Worldwide, the same study showed that global B2B eCommerce will be worth close to $7 trillion by 2020, meaning the global B2B market will be worth more than double the entire B2C eCommerce market.

3. The digital opportunity for B2B exports

So that's the size of the opportunity, but what, specifically, should B2B companies keen to export be paying attention to?

Customer, culture and market structure have always been nuts to crack for companies keen to break into new markets. What is different in recent years is the massive technological and communications breakthroughs of the web, and digital marketing presents both massive opportunities and massive challenges for companies keen on export growth.

When employing online marketing it is crucial that you have a strategy that suits both you as a company but also (and even more importantly) that suits how your customer likes to buy.

From a B2B exports point of view that may be any of a host of things.

Prospect communications

For one example, more information could be required before they agree to a demo or meeting. For another, multiple people in the company might need to be involved in the sales conversation.

Having the resources in place to manage this is key. Prospects need a rapid and informed response. They may seek clarification, require follow-up emails and telephone communications. They may live on other channels like LinkedIn or Twitter. Live chat could be something that they not only prefer, but expect.

A systematic approach to lead generation

It is also important to have systems in place. How do you capture these leads? What is the lead source (Organic search, Google, Bing, Facebook, etc) and what did they search for?

I think in the early days of digital lead generation that last question is key: what did converting customers search for? If you can keep sales & marketing working closely together with that type of tight feedback you will continue to refine and improve your success online.

4. Other B2B export factors to consider

Having a base

As a B2B company I believe that when you are committed to a country you should be there. The only question is: When?

So I would always advocate that the CEO or Head of Sales is directly involved in the initial market research and that must include being in the country for a period, especially if your price point and margin allow it.

This approach is, I believe, essential to understanding the market structure, competition and cultural differences. It also allows you to build a personal rapport with your first customers or partners. It is these reference customers that will help you accelerate your early growth.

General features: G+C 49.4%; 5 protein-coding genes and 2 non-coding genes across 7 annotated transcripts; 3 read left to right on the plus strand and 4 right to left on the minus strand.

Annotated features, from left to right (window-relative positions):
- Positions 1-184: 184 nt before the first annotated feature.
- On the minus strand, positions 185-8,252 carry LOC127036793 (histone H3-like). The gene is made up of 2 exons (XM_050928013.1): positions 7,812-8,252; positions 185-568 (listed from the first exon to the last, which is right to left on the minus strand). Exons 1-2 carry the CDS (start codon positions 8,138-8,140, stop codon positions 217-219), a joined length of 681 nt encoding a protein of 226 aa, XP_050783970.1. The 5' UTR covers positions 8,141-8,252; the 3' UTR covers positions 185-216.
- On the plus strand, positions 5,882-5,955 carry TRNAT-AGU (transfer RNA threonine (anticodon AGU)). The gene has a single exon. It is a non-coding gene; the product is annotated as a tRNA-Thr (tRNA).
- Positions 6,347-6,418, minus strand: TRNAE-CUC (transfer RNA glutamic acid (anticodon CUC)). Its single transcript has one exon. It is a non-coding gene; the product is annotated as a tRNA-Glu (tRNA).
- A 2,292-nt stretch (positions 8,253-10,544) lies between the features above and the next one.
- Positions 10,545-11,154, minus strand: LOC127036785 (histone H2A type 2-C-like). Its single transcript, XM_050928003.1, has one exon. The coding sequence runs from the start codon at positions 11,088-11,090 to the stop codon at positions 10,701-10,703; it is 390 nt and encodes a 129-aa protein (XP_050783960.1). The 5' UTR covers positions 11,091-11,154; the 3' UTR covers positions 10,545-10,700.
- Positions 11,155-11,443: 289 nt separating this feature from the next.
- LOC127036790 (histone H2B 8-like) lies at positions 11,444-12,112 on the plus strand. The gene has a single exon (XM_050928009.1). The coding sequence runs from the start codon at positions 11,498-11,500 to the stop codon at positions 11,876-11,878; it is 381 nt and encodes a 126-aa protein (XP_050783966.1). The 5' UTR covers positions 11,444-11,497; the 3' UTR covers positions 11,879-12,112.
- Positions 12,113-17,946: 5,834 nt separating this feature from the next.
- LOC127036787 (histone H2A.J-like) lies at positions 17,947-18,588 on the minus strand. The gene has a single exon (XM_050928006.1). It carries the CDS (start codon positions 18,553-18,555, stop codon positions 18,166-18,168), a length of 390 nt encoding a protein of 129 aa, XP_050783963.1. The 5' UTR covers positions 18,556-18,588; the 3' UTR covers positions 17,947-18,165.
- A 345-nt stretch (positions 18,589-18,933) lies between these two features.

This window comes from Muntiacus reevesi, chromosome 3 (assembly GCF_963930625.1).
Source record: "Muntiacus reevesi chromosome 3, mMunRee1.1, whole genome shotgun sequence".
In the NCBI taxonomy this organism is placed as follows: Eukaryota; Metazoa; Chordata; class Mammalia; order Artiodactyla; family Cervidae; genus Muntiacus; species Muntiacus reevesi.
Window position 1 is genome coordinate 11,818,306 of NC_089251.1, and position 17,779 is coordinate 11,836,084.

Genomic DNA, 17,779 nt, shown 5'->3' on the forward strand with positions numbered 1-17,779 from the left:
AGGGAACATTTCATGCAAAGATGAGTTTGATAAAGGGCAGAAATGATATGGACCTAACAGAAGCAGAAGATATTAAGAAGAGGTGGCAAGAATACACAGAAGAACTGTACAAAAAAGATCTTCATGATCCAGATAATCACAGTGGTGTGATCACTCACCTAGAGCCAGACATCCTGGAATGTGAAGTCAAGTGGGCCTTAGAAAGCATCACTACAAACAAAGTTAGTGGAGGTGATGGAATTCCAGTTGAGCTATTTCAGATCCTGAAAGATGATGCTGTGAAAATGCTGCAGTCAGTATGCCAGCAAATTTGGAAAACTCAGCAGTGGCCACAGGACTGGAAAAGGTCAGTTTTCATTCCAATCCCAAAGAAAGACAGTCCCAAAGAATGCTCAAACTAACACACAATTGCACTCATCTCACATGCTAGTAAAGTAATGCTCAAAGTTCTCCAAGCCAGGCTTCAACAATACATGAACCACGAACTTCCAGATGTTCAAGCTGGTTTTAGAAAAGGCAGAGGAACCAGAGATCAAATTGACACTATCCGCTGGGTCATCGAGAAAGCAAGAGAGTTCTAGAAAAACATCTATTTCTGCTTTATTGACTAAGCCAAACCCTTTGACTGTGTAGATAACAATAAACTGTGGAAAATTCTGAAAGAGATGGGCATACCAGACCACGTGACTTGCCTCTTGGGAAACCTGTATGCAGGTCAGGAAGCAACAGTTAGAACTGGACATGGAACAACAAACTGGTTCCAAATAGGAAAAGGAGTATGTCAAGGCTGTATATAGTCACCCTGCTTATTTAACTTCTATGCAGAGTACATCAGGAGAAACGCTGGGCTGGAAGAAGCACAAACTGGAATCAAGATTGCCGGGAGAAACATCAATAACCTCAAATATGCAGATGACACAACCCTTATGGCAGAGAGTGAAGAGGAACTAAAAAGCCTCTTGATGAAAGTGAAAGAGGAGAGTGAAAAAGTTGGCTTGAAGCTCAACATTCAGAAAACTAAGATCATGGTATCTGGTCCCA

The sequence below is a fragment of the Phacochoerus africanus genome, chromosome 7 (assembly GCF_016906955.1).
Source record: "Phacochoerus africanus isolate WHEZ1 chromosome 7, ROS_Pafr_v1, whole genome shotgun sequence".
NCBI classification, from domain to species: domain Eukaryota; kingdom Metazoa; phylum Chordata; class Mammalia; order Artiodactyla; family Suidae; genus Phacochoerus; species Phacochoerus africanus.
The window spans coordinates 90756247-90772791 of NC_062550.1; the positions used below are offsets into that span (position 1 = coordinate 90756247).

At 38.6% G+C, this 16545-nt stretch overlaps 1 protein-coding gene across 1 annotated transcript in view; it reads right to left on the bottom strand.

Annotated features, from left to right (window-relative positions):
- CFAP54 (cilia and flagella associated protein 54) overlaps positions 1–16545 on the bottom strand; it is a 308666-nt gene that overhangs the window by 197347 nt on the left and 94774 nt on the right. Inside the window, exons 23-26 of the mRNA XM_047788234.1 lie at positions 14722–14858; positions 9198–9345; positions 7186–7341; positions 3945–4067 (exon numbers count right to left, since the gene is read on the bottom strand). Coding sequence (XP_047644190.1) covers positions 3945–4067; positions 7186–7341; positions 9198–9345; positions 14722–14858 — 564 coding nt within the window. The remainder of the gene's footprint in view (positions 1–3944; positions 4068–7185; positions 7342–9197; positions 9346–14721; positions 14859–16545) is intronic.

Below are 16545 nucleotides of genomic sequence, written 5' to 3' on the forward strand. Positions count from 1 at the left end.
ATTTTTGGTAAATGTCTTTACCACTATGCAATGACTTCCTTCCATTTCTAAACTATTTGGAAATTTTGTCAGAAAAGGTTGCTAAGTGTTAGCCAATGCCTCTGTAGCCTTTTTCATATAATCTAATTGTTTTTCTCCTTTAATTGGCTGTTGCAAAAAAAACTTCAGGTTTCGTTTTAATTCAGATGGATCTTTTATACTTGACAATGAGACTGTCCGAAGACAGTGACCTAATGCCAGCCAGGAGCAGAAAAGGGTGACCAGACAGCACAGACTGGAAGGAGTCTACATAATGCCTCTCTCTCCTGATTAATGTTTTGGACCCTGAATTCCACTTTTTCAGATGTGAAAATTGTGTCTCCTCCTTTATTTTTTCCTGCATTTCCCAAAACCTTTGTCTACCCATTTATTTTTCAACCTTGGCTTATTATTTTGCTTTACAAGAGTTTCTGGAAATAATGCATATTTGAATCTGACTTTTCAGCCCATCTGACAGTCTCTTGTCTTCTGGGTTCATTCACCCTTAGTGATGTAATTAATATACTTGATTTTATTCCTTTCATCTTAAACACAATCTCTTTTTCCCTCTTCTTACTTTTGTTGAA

Trade shows

This might be a slightly controversial view, but I believe trade shows are mostly a vanity exercise. They may be a necessary evil but rarely, in my experience, do they deliver sufficient sales to justify them.

This is a matter that divides people right down the middle, as some businesses will swear blind that a significant proportion of their annual sales rely on trade shows. And that too is probably true: for some businesses trade shows are essential. However, there are some common mistakes that first-time exhibitors make across the board.

These include:

  • choosing the wrong trade show
  • underestimating the investment
  • assuming that sales are made at shows
  • being lured into taking a stand at a show where your customers are exhibiting ... the people coming through the doors are then their customers, not yours!

Once you get that right, and understand that the exhibition/entry costs are a small fraction of the real costs that importantly include a lot of your valuable sales and marketing team's time, and importantly, sales are made before and after the show - not at it.


Note: This post originated as an interview for UK financial services Lombard. You can read the interview on the Lombard ContentLive website here.

A short bio on Aphix Software

Aphix Software develops and supports the world’s most flexible digital ordering platform for wholesalers & e-tailers across the UK and Europe. We have offices in London, Dublin & Madrid and currently employ 16 people.

Aphix Software helps wholesalers “Sell Smarter” by significantly reducing order processing costs, growing online revenues and enhancing their customer service. We do this by connecting complex business systems in real time to our specialist & secure cloud platform with speed and ease.

For more on the products and features available within the Aphix cloud platform, check out our pages on B2B and wholesale e-commerce suite and mobile apps suite for B2B field sales reps